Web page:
Architectural historian Barnabas Calder found his way to brutalism via mediaeval architecture and baroque. Now he’s not so much a convert as a zealot
Barnabas Calder is an enthusiast for concrete, and Raw Concrete: The Beauty of Brutalism is written with a convert’s fervour. For him, the concrete buildings of the 1960s are architecture’s all time high water mark, to which nothing built before, or since, matches up. What distinguishes this impressively well-written book from the ravings of yet another concrete junkie is that as an architectural historian, Calder cut his teeth first on mediaeval architecture, and then the baroque, before discovering brutalism: passionate and energetic, some of his judgements may seem extreme, but they are never shallow, nor ill-considered.
Calder was not born loving concrete, and Raw Concrete is the story of his conversion, told through encounters with a dozen British buildings. The stages of his conversion went more or less in reverse order to the historical sequence in which they are presented, so that the oldest, the strange Hermit’s Castle at Achmelvich in Scotland, is the scene of his most recent experience. His Damascene moment occurred at the Barbican, while his seminary was the National Theatre – ‘the gold standard for concrete’ – upon which he wrote his doctorate. Another Lasdun building, New Court at Christ’s College, Cambridge, where he lived while writing his thesis, was his mortification. Out of this all too intimate contact with Lasdun’s architecture he became an expert on brutalism.
Calder writes with the opinionated self-assurance of the young Ruskin, and like Ruskin, the intensity of his observation can be startling. Calder has looked longer and harder at the buildings he writes about than most other people, and this makes for compelling reading: I had thought I knew some of them rather well, but Calder’s descriptions, alternating between the whole and the detail, made me think again.
Raw Concrete covers some of the same ground as Owen Hatherley’s books, especially when Calder goes to unloved portions of British cities, such as Glasgow’s Anderston Centre. (Two other Glaswegian buildings feature in his narrative, the University of Strathclyde School of Architecture, and the now demolished studio block at Glasgow School of Art, replaced by the Steven Holl building). Unlike Hatherley though (whom he avoids naming), Calder is adamant about not treating brutalism as a proxy for something else; in Hatherley’s case it serves as an indictment of the neo-liberal policies responsible for the destruction of the welfare state. Instead, Calder’s purpose is to recognise brutalism as a ‘self-conscious, self-confident, hugely celebratory high art’, devoted to the fulfilment of a very particular kind of robust, forward-looking luxury.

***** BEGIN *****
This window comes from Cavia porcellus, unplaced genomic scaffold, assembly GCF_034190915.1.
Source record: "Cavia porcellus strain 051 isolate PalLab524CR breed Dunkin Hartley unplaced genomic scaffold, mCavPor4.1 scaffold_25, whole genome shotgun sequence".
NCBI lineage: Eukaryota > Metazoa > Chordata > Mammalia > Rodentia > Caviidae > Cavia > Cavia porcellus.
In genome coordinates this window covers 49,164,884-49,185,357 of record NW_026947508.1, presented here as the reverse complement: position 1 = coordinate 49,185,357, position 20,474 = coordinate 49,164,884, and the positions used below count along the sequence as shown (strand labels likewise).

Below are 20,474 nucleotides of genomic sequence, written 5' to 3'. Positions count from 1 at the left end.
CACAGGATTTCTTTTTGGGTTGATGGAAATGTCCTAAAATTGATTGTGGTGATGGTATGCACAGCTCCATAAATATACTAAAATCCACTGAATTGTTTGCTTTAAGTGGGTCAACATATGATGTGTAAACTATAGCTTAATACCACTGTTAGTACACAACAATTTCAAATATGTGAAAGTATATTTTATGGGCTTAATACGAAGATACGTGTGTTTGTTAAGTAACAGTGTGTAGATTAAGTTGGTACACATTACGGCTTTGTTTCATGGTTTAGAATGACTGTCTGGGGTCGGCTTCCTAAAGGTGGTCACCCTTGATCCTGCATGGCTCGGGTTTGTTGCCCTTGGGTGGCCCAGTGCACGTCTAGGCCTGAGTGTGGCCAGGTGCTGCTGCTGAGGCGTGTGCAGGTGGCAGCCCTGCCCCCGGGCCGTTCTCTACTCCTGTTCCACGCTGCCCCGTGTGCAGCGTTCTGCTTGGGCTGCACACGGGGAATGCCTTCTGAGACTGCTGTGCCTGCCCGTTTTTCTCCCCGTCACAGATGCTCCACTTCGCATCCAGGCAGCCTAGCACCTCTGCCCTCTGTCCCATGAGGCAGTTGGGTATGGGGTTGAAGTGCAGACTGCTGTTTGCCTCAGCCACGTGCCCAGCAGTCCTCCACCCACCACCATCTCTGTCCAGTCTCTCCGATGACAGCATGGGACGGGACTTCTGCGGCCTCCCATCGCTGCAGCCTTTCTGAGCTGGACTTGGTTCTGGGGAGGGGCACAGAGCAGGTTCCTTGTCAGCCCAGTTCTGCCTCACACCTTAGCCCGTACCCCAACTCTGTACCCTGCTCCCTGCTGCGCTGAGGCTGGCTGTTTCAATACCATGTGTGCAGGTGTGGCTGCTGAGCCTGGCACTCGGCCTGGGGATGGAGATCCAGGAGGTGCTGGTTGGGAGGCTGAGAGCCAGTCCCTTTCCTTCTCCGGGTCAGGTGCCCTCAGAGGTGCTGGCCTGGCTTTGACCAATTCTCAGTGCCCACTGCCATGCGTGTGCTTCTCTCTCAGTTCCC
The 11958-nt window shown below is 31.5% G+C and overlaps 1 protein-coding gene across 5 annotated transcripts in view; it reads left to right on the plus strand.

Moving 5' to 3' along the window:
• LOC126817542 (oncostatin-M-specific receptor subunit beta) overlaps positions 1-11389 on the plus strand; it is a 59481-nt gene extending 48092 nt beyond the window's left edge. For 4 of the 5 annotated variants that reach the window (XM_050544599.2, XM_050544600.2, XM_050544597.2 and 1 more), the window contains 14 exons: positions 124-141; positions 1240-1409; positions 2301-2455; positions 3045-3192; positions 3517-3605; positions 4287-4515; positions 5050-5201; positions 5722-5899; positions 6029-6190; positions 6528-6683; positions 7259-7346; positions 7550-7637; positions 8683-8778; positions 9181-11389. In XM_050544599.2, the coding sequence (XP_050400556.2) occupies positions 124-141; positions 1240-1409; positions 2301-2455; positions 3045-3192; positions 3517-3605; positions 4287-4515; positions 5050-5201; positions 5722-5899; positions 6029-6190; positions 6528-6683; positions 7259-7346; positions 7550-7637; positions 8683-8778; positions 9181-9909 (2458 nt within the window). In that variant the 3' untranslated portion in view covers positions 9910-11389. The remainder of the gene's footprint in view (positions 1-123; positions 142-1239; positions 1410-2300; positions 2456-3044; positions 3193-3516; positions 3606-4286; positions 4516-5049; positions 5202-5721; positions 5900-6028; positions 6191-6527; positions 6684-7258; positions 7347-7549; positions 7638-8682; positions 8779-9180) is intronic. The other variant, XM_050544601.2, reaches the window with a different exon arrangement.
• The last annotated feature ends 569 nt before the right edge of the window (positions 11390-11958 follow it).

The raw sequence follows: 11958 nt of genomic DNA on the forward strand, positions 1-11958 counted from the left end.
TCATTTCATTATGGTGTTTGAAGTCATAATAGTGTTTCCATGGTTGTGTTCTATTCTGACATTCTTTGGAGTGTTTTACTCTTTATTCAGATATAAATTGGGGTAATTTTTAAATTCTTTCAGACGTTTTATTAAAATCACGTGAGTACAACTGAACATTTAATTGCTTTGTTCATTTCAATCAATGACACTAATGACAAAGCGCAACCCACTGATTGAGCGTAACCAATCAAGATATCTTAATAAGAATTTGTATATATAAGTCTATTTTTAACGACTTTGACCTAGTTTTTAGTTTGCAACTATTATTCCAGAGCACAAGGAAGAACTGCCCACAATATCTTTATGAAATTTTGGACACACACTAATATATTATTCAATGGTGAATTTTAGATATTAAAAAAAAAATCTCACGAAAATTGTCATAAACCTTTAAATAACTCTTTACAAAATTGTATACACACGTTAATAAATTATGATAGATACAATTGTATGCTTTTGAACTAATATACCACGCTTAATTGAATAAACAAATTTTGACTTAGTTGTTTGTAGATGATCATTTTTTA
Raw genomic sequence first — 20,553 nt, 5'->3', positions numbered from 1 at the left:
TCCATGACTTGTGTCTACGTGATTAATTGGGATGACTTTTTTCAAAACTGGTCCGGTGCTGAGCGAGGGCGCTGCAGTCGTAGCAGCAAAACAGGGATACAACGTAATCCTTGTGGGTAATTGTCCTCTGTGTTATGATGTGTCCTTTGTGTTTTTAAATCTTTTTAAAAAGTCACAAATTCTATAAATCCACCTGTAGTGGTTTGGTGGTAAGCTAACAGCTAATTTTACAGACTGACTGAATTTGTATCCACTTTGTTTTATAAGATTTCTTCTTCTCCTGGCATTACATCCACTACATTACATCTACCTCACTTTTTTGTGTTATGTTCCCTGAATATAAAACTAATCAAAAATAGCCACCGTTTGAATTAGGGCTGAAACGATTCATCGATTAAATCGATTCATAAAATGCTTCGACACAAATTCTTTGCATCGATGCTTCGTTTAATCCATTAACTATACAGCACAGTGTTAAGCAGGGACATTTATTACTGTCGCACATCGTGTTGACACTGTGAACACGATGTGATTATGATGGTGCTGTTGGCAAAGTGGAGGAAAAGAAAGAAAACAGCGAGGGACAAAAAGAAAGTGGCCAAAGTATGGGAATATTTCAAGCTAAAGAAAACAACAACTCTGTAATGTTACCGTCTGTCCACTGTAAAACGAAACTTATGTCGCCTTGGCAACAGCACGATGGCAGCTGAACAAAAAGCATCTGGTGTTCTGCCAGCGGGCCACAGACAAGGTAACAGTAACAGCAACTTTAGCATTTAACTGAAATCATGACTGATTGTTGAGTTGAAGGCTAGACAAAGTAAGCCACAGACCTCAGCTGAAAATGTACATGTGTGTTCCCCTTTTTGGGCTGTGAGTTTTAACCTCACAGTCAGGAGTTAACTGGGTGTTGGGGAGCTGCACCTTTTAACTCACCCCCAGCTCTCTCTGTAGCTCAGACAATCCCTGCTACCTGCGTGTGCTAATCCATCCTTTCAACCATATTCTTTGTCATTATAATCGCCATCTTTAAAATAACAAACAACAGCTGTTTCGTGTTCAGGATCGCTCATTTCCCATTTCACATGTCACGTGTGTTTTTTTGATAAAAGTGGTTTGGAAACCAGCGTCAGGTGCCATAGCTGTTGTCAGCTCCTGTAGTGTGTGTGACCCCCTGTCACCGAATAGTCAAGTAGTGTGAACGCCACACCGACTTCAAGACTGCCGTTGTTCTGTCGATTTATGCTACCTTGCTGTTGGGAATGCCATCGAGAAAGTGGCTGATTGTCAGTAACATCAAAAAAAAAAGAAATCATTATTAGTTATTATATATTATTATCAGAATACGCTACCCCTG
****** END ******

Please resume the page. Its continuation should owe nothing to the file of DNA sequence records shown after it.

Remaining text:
Calder is moved by the excitement of brutalism, by the force of the buildings, and all the more so because their discovery goes against his earlier architectural instincts. Even for those of us who grew up with brutalism and may not need reminding of its qualities, it is nevertheless thrilling to see someone else appreciate them afresh, especially in such sparkling language.
When the critic Reyner Banham first codified brutalism in 1955, he summarised its defining features as ‘1 Memorability as an Image; 2 Clear exhibition of Structure; and 3 Valuation of Materials “as found”.’ Calder is not particularly interested in Banham’s, or any one else’s, definitions of brutalism – for him, it is just a convenient, all-encompassing descriptive label for the architecture of the late fifties and sixties, born out of, he believes, ‘an orgiastic celebration of energy wealth’. (We have to wait for another, forthcoming book, for him to make the case for a connection between energy costs and architectural form.) Nonetheless, Banham’s recognition of ‘Image’ as what brutalism was about accords with what Calder so admires in these buildings – and he is able to show us something of how it was achieved, for there is good deal of behind-the-scenes research into the thinking and attitudes of the architects responsible.
For all his self-declared preoccupation with the aesthetic impact of the buildings, he has at the same time a masterful command of the historical material. There is, for example, an informative summary of the evolution of the stepped section groundscraper. A paradox he confronts is that the best clients of brutalism tended to belong to the establishment – the City of London Corporation, Oxford and Cambridge Colleges, etc; for all its seeming radicalism and devil-may-care attitudes, somehow brutalism seemed to serve these patrons’ relatively conservative interests surprisingly well, providing them with a cover of progressivism. And there is an excellent chapter on Leslie Martin, the great string-puller, without whose influence many of the now top grade brutalist buildings of the time might not have come about. Only missing from Raw Concrete is any reflection on brutalism outside Britain. A journey abroad, to France, the USA, or Latin America, might make British brutalism look different.
Adrian Forty is author of Concrete and Culture: A Material History